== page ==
A 35-year-old category 1 mountain biker — we’ll call him Joe — wanted to make a huge leap in his racing fitness over the course of one year. He had never worked with a coach before. He sought the expert advice of Ryan Kohler, the manager of sports performance at the University of Colorado Sports Medicine and Performance Center, to guide him during a 12-month period of regimented training. When he began this period, the 6-foot-3 athlete averaged approximately eight hours per week of riding.
Joe’s case study presents an opportunity to answer the question: How much can you improve in 12 months, and what does it take to get there?
In October 2015, after the racing season ended, Kohler conducted a full physiological test. Joe displayed good baseline lactate values (around 1mmol/L) through 200 watts, and he showed a significant change in lactate accumulation at 266 watts (3.5 W/kg). Maximal blood lactate concentration values were 6.6 mmol/L. It was late in the season, and his body’s capacity to store glycogen was compromised, his aerobic function trended marginally downward, and his lactate accumulation was high at race pace. His threshold power was 247 watts (3.3 W/kg) at a heart rate of 160 beats per minute.
Kohler concluded that, after a full season, Joe was over-trained and in need of rest.
Using a heart-rate distribution model composed of three zones, Kohler reduced the quantity of Joe’s high-intensity workouts. Zone 1 involved purely aerobic work. Zone 3 was above threshold. Zone 2 was everything in between. In this model, about 75-80 percent of Joe’s time should have been spent in zone 1, and just 15 percent in zone 3. Effectively, Kohler wanted Joe to do more base training, tying HR to lactate production. Over the next 12 months, Joe spent nearly 10 percent more time riding in zone 1, where his lactate level was below 2 mmol/L. Joe spent just one percent less time in zone 2 (between 2mmol/L and 4mmol/L of lactate) between his aerobic and anaerobic thresholds.
Kohler’s plan consisted of three main periods, the first of which consisted of eight weeks of base training with an average of six to eight hours per week. Rides were 45 minutes to three hours in length, always within zone 1. Only a few sessions included intensity.
The second period comprised 12 weeks of sweet spot training, broken up into three build periods. These included blocks of overload followed by rest to provide an intensified training stimulus. They were paired with recovery and base rides. Workouts included two-by-20-minute, three-by-20-minute, and one-by-15-minute intervals to progressively increase time at intensity. Subsequent blocks progressed to higher intensity sessions, in zone 3, that included four- to six-minute intervals with total work times ranging from 15-25 minutes. This period led into Joe’s race season. Then, Kohler had Joe complete short, intense intervals to simulate race demands as part of a maintenance period.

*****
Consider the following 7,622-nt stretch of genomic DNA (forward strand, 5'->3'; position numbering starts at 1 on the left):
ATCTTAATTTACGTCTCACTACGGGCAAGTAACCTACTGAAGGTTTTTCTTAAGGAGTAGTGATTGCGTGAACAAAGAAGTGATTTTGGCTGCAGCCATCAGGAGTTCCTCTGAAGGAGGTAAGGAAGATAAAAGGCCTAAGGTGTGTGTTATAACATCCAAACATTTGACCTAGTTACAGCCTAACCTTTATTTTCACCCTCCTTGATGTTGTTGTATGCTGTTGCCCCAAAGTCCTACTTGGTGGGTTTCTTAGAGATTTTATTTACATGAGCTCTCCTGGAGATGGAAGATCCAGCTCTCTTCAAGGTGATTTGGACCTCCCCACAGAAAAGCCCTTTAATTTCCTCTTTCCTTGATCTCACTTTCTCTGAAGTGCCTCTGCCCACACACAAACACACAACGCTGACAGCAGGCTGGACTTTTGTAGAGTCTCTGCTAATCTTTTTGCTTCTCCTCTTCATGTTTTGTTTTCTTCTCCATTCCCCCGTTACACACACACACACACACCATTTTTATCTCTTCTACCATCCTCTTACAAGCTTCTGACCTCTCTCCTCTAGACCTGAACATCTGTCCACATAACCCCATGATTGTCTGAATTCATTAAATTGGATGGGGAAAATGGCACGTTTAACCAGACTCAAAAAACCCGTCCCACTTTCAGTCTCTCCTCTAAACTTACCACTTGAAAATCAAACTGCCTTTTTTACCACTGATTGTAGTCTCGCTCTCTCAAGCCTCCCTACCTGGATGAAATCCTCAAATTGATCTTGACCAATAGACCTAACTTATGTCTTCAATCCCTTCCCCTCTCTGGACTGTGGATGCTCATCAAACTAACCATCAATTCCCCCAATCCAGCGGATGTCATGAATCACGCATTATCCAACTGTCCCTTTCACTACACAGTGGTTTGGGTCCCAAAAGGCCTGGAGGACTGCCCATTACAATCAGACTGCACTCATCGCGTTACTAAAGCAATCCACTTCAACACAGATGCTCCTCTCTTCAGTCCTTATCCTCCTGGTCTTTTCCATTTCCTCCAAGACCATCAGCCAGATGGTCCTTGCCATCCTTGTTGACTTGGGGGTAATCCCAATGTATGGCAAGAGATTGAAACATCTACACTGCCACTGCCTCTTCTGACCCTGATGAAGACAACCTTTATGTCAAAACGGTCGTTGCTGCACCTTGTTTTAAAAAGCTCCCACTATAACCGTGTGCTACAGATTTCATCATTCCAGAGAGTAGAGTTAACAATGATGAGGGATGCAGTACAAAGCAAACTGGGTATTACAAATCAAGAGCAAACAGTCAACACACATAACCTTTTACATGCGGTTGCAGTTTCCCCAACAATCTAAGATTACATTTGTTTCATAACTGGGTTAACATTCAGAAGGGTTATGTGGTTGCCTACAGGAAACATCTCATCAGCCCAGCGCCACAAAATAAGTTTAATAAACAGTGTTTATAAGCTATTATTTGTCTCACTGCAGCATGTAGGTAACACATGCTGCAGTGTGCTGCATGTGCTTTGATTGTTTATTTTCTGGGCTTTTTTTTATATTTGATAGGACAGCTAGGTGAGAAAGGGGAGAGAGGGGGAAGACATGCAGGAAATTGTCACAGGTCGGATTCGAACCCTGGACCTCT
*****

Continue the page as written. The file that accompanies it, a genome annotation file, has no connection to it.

Finally, a third period of eight weeks was used to provide specific race preparation. Joe’s long rides increased to between five and seven hours. Workouts were utilized to mimic the demands of racing. After this last block, which concluded at the end of June, Joe’s threshold power increased to 306 watts following a series of races.
All training after this point followed a race/recovery method.
Kohler performed a second test in October 2016. Joe’s baseline lactate production was down, and he had made significant improvement to his lactate clearance capacity at threshold. His baseline threshold rose significantly to 280 watts (3.7 W/kg) at a heart rate of 165 bpm.
Joe’s lactate metabolism improved across the board. He showed a lower lactate response through 2.5 W/kg. The lower concentrations of lactate seen at 3 and 3.5 W/kg allowed for improved sustainability at these workloads and reduced the perception of his efforts. He also improved his maximal capabilities, as indicated by higher lactate production at 4 W/kg. Finally, his heart rate showed a reduced response throughout.
Joe’s fat oxidation improved greatly, and was sustained through 2.5 W/kg, allowing for improved performance at moderate intensities. While the point at which his carbohydrate oxidation dominated occurred at 2 W/kg in 2015, it rose to 3.5 W/kg in 2016. This will allow Joe to slightly reduce carbohydrates per hour at these intensities.
Joe accomplished all of this by only slightly altering his total training hours. He increased his weekly mileage from 79 to 90 miles, and an increase of 27 total hours for the year, or just 2.25 hours per month and 11 additional miles each week.
Joe’s case is applicable to athletes across a range of sports. With a slight increase in the duration and distance of his riding, combined with a re-formatting of his training, Joe saw improvements in his fat oxidation, lactate metabolism, and endurance capabilities over a 12-month period. Much of his performance increase was a function of the off-season preparation period when he focused on building aerobic fitness at appropriate intensities.
“This shows how you can improve training distribution and recovery without massively changing volume and still see some great gains,” Kohler says. “But it takes focus to do this. There is good reason to have a coach to guide you.”
“Diagnosis” is a collaboration between VeloNews and the University of Colorado Sports Medicine and Performance Center.